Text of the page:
— Xinxi Wang [LTC] (@TheRealXinxi) March 27, 2018
In Asare’s AMA session on Reddit, he claimed to have studied law before owning and operating a number of businesses in the late decade. This included an ‘education infrastructure company that built a type of School Management System’, a ‘Construction Defect Claims Management company’ as well as a ‘Collaborative Learning Social Network’.
LitePay’s demise not unlike DAO
Litepay’s demise is no less saddening than any other business that has failed to live up to expectations but a slight consolation is the fact that it doesn’t seem to have been an outright scam.
The project was not funding by an initial coin offering (ICO) which means plucky investors were saved from Asare’s abrupt decision to pack up shop.
It’s a far cry from a number of ICOs that have ended up scamming people out of a lot money.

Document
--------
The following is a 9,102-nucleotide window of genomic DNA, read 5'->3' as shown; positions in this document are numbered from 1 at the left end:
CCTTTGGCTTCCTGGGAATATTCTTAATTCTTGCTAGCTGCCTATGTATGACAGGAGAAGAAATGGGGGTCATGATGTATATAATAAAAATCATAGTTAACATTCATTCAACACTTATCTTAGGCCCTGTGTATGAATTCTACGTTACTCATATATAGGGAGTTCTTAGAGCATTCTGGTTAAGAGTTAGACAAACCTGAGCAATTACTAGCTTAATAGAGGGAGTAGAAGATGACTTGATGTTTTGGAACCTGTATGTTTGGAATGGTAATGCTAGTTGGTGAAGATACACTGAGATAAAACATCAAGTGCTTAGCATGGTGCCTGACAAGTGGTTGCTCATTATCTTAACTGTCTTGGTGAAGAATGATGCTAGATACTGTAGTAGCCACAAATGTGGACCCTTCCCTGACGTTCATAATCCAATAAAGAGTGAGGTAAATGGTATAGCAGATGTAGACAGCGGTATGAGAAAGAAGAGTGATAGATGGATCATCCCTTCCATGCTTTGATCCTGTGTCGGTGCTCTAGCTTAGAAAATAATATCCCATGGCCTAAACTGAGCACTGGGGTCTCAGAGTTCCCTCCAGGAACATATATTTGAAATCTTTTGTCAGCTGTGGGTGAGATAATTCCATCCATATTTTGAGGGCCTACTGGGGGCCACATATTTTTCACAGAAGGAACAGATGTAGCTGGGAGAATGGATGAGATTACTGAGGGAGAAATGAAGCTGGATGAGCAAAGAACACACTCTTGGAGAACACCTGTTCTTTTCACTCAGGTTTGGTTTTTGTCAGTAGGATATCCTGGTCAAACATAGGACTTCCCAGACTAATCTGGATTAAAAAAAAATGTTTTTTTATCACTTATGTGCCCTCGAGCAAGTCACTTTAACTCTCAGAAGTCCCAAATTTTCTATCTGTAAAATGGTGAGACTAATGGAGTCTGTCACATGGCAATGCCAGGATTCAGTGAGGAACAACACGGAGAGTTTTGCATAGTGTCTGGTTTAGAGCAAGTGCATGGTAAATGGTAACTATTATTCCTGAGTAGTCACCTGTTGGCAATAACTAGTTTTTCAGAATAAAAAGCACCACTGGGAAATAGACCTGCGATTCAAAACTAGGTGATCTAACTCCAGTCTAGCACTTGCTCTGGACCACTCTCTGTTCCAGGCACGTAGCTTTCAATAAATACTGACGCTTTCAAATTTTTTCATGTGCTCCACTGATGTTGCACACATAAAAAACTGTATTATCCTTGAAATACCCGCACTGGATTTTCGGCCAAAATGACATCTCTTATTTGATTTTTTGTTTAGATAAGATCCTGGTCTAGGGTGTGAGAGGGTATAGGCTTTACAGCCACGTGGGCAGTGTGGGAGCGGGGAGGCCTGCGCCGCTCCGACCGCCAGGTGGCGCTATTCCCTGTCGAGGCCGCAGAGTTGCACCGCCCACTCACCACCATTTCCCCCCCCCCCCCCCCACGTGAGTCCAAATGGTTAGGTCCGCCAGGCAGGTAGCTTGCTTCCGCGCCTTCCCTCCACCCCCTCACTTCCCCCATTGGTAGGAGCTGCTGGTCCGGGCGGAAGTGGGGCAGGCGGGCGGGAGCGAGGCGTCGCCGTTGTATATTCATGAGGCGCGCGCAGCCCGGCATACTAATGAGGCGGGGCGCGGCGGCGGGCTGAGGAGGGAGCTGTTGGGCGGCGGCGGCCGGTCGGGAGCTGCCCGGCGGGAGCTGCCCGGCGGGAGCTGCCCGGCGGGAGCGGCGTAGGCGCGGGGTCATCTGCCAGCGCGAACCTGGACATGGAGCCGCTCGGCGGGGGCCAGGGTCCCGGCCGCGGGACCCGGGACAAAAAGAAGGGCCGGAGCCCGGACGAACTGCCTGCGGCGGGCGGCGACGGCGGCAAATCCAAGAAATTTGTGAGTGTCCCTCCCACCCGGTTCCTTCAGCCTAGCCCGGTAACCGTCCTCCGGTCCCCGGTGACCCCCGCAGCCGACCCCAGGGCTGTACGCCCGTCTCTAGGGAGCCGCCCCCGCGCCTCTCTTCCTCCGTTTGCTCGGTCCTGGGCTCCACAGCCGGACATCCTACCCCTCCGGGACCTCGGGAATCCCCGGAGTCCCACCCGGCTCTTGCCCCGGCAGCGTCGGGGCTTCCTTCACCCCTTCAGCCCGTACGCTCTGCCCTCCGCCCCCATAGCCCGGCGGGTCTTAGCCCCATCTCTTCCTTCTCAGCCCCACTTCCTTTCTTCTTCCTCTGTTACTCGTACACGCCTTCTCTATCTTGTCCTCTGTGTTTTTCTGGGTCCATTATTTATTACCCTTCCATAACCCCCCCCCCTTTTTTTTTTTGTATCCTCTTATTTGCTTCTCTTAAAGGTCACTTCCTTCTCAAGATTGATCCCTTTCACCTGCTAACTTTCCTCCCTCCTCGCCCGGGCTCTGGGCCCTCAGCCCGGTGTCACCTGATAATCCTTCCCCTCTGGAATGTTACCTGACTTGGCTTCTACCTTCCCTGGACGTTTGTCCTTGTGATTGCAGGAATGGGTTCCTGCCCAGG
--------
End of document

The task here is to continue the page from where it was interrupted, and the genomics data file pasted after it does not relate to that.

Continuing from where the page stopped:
As ICORating’s Brian Keen points out in a recent column on Cointelegraph, there have been a number of outrageous exit scams that have left investors out of pocket.
The likes of Plexcoin and it’s owner Dominic Lacroix set the bar pretty high in terms of how far some fraudsters are willing to go to steal from unsuspecting investors.
In that case, Lacroix nearly ran off with $15 mln, before the US Securities and Exchange Commission (SEC) stepped in and froze the accounts of the company. Lacroix ended up in prison before he could run off with the millions he’d raised during the ICO.
Litepay’s downfall could be more closely attributed to the end of Ethereum’s Decentralized Autnomous Organisation (DAO) project in 2017.